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Has anyone been to a bank in the last six months and performed their perfunctory banking duties with a live teller?

How about making a phone call to your telephone company or electric company for service? Did you speak with a person when you called, or were you magically directed to some kind of machine that had you feverishly pressing 1 for service, 2 for repairs etc.? Let’s look at driving. Have you heard the voice of a sultry female admonishing you to wear your seat belt if you hadn’t already fastened it before turning the key in the ignition?

I could go on until bedtime listing the times when technology plays a role in our everyday lives. Here at the library, we are not immune to technological advancements. Much to the contrary, we are powered in large part by technology, which helps in serving you more efficiently.

Do you all remember the card catalog? Where has it gone? The large wooden box filled with 3-by-5-inch cards, which conveyed all the pertinent pieces of information concerning a given book, was omnipresent in libraries up until about 20 years ago. Now these unwieldy, wooden dinosaurs have been replaced in most 21st-century libraries with a robust network of computers, which connect to a central database known as the electronic library catalog. With a brief explanation, patrons can find what book they are looking for, plus other books written by that author, additional books of the same genre, or even see if the library has ordered the latest by said author, all by navigating our online catalog.

These advancements ultimately work for the patron in allowing the desired item to be located by the most productive means. In the “olden days” if you were looking for articles to fulfill your professor’s requirement for writing research papers on a given topic, you had to search the library’s multivolume reader’s guides or other indexes by flipping back and forth within each volume. Then you had to walk back and forth to peruse the specific volume that you were directed to seek out on the shelves. By today’s standards, this may seem archaic as we now have subject-specific databases that promote ease of use, a plethora of citations, and even the ability to print out the article in its original format, including graphs and photos.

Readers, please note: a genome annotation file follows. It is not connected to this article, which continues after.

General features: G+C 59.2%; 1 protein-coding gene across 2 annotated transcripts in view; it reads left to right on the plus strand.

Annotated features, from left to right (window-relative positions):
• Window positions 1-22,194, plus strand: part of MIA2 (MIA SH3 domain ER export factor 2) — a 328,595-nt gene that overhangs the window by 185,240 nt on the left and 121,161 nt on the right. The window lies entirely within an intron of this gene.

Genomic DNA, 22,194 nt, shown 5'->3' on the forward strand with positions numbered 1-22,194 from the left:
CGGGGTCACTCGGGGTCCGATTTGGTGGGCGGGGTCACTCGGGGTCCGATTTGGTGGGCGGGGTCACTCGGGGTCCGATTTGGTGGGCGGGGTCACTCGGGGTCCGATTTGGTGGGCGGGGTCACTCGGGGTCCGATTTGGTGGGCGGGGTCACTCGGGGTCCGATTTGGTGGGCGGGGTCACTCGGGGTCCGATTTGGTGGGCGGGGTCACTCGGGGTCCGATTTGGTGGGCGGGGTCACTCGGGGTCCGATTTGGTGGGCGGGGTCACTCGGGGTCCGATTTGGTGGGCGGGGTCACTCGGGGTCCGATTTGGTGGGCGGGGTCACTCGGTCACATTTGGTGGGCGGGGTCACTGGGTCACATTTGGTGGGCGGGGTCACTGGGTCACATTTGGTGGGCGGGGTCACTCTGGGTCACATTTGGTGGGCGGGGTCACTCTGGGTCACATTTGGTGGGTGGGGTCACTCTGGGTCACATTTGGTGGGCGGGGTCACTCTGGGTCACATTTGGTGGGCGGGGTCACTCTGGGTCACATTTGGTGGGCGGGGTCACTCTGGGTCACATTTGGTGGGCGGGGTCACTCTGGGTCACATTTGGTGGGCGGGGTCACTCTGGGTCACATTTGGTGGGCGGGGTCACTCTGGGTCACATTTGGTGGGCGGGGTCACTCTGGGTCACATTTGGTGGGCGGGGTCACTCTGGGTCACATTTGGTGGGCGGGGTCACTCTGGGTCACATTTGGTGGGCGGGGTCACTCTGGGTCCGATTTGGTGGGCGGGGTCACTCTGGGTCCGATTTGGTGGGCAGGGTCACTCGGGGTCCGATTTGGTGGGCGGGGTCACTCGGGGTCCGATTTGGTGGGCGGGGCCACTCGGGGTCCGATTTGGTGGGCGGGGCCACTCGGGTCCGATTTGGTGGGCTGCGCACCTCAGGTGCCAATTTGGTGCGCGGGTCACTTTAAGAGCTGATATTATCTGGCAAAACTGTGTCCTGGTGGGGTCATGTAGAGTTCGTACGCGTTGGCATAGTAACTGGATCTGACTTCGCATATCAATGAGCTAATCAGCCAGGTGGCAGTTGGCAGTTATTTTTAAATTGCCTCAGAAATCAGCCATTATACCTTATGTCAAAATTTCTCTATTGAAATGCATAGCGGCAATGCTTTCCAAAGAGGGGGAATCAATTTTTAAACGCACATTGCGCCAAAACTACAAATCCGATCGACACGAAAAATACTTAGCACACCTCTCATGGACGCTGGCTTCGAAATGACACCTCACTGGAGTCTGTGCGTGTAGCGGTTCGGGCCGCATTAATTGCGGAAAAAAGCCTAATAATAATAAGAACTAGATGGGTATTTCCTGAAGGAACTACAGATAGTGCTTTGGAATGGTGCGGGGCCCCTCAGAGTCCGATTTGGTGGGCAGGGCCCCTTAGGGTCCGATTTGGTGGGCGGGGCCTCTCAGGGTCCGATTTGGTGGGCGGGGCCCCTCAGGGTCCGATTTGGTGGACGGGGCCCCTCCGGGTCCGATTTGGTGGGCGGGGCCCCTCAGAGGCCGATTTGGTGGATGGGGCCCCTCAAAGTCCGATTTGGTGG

Another library leap in this computer age is the use of self-checkout machines, such as the one in the children’s room at our own library. No need to wait in the long lines — my apologies if you do have to wait; we are working on solving these problems — at the circulation desk when you can check out your own items just as efficiently as one of the circulation staff. Fortified with library card and password, patrons can take care of their library needs while saving time.

The electronic catalog also serves by allowing us to “borrow” from another library a book, CD or DVD that we haven’t yet purchased for Dracut. The chances are rather high that if we don’t have what you are looking for, one of the neighboring 35 other libraries in our consortium will have it and deliver it us, allowing us to notify you that your requested item is here for pickup in Dracut.

With all this automation, one might think we at the library suffer from a blank slate on our daily “to-do” list. However, our high levels of efficiency and competency have spawned some of the busiest days the library has ever witnessed. We thank you for your patronage and look forward to your next visit to the library.

Dana Mastroianni is the director of Dracut’s Moses Greeley Parker Library.